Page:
[quote=Advocate post_id=473156 time=1601057030 user_id=15238]
[quote=bahman post_id=473153 time=1601056751 user_id=12593]

I don't that there is an emergence from a materialistic point of view.
[/quote]

*doubt

That is correct. It's on the "spiritual" side where the contingencies; salience, perspective, and priority, must be accounted for. It's a division between layers of complexity in the metaphors we use to describe material reality.

A cluster of water molecules can be described as wet in a way no particular number of them can be. Emergence is essentially relationship, an additional understanding that occurs when parts are brought together.
[/quote]
Here is my argument for emergence. Consider a system made of some parts, each part has some properties. The system has another set of properties according to materialist point of view of emergence. But there must be a reason why the system has this specific set of properties rather than another properties. This means that the the state of system is a function of some properties. But the only properties which available are avaiable are properties of parts. Therefore, each property of the system is a function of property of parts. Therefore, there is no emergence.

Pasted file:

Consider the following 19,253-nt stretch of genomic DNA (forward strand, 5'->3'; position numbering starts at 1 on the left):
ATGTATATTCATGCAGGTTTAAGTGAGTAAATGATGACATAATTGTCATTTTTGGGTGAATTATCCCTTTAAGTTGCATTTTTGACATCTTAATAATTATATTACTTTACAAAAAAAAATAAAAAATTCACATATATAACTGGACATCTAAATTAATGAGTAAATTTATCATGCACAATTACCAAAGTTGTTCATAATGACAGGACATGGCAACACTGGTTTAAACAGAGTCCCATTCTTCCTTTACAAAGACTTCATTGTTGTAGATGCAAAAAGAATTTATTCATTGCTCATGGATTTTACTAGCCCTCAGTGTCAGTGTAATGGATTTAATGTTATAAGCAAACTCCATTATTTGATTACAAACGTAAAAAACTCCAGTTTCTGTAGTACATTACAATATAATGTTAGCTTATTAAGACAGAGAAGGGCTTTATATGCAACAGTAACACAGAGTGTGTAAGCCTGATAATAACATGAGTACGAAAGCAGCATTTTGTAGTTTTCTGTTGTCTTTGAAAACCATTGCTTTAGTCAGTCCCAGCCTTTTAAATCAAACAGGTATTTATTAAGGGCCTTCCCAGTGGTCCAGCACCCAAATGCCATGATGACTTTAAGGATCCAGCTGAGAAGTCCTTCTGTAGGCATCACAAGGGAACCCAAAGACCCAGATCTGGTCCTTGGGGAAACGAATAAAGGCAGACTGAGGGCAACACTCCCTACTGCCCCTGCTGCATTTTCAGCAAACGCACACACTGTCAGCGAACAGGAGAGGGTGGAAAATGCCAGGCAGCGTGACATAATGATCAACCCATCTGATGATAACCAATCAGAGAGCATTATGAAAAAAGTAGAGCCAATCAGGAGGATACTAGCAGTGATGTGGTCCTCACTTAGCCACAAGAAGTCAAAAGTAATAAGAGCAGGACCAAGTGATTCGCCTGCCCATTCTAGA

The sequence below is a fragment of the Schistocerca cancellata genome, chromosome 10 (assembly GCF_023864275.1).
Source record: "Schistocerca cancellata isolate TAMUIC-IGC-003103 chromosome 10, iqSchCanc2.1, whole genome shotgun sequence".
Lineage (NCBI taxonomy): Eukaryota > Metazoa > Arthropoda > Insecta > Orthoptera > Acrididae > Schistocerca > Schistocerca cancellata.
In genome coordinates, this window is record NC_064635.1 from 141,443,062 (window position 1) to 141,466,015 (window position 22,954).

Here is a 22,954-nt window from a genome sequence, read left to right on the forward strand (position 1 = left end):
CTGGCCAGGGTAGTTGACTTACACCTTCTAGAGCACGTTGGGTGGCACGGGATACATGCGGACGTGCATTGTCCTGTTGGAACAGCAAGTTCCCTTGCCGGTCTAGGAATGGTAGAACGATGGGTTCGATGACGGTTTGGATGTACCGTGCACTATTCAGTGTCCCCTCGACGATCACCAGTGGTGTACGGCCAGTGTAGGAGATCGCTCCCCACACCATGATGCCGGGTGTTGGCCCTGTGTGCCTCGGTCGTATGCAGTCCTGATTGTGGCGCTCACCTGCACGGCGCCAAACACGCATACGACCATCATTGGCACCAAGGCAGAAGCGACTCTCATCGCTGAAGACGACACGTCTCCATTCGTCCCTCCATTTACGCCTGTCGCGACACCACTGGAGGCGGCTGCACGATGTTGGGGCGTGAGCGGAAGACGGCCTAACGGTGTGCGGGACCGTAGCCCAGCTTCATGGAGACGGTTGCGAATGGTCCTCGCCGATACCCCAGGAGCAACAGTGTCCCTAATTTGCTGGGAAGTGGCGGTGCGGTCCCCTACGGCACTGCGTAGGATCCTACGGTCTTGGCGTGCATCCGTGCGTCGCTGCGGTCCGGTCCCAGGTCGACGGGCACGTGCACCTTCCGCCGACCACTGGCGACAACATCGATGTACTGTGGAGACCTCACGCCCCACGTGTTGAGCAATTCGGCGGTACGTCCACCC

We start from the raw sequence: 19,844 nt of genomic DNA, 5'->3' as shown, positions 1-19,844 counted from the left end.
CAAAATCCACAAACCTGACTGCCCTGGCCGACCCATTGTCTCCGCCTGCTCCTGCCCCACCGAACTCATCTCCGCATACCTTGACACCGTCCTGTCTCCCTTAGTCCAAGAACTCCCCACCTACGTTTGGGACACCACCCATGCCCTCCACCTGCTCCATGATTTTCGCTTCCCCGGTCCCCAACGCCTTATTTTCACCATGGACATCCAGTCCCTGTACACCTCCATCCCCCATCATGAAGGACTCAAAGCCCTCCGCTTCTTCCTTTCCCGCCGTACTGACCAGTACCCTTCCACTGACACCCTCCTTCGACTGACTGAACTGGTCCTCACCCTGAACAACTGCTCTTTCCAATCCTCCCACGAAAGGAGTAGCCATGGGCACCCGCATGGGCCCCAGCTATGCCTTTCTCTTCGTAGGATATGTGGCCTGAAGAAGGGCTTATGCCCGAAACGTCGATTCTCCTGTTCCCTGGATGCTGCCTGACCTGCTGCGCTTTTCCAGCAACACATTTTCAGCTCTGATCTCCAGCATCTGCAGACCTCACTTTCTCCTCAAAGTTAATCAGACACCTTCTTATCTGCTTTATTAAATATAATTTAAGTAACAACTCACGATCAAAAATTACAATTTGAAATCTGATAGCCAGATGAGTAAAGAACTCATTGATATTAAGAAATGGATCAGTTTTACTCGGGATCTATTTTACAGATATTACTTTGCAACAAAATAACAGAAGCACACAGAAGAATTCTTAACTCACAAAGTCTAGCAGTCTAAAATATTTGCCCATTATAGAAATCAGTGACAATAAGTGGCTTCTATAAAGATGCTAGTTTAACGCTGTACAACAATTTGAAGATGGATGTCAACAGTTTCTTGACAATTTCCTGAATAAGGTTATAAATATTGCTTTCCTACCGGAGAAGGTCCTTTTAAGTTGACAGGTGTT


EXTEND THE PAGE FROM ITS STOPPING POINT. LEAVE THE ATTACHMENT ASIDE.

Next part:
[/quote]

All words have a meaning.
Emergence is a word.
Emergence has meaning.

Words are useful to the extent their meaning represents a state of affairs that can be manipulated.
Emergence is used in practical ways to distinguish between attributes of individual things and groups of those things which are different.
Therefore the word emergence does real work not accomplished by other words and is meaningful.